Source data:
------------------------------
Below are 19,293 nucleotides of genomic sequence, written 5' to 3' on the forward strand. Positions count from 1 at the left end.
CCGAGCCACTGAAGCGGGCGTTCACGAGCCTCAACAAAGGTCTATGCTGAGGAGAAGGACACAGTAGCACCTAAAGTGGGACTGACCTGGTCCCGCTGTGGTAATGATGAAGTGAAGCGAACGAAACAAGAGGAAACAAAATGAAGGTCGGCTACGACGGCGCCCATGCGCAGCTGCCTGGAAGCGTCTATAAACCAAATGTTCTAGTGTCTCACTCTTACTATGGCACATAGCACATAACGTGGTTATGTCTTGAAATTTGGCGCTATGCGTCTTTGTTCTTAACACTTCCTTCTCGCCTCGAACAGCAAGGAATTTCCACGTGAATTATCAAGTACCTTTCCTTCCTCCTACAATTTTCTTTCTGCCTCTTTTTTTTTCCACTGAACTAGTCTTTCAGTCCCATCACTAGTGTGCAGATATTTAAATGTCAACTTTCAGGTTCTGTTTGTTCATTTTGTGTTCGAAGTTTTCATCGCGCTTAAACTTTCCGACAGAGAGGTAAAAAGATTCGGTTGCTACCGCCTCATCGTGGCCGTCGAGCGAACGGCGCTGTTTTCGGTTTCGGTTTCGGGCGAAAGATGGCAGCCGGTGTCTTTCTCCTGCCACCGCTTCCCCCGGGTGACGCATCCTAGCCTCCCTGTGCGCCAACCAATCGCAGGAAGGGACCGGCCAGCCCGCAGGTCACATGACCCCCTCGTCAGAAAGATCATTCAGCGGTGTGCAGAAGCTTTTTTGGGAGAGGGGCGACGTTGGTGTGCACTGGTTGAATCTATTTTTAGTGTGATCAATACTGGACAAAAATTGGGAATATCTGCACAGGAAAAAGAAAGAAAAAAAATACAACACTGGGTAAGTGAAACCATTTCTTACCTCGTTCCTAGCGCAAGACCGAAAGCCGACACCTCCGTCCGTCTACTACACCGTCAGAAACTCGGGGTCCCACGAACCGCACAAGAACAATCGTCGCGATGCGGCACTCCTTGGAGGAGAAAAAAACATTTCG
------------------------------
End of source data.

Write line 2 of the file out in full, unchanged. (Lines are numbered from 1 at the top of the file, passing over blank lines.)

CCGAGCCACTGAAGCGGGCGTTCACGAGCCTCAACAAAGGTCTATGCTGAGGAGAAGGACACAGTAGCACCTAAAGTGGGACTGACCTGGTCCCGCTGTGGTAATGATGAAGTGAAGCGAACGAAACAAGAGGAAACAAAATGAAGGTCGGCTACGACGGCGCCCATGCGCAGCTGCCTGGAAGCGTCTATAAACCAAATGTTCTAGTGTCTCACTCTTACTATGGCACATAGCACATAACGTGGTTATGTCTTGAAATTTGGCGCTATGCGTCTTTGTTCTTAACACTTCCTTCTCGCCTCGAACAGCAAGGAATTTCCACGTGAATTATCAAGTACCTTTCCTTCCTCCTACAATTTTCTTTCTGCCTCTTTTTTTTTCCACTGAACTAGTCTTTCAGTCCCATCACTAGTGTGCAGATATTTAAATGTCAACTTTCAGGTTCTGTTTGTTCATTTTGTGTTCGAAGTTTTCATCGCGCTTAAACTTTCCGACAGAGAGGTAAAAAGATTCGGTTGCTACCGCCTCATCGTGGCCGTCGAGCGAACGGCGCTGTTTTCGGTTTCGGTTTCGGGCGAAAGATGGCAGCCGGTGTCTTTCTCCTGCCACCGCTTCCCCCGGGTGACGCATCCTAGCCTCCCTGTGCGCCAACCAATCGCAGGAAGGGACCGGCCAGCCCGCAGGTCACATGACCCCCTCGTCAGAAAGATCATTCAGCGGTGTGCAGAAGCTTTTTTGGGAGAGGGGCGACGTTGGTGTGCACTGGTTGAATCTATTTTTAGTGTGATCAATACTGGACAAAAATTGGGAATATCTGCACAGGAAAAAGAAAGAAAAAAAATACAACACTGGGTAAGTGAAACCATTTCTTACCTCGTTCCTAGCGCAAGACCGAAAGCCGACACCTCCGTCCGTCTACTACACCGTCAGAAACTCGGGGTCCCACGAACCGCACAAGAACAATCGTCGCGATGCGGCACTCCTTGGAGGAGAAAAAAACATTTCG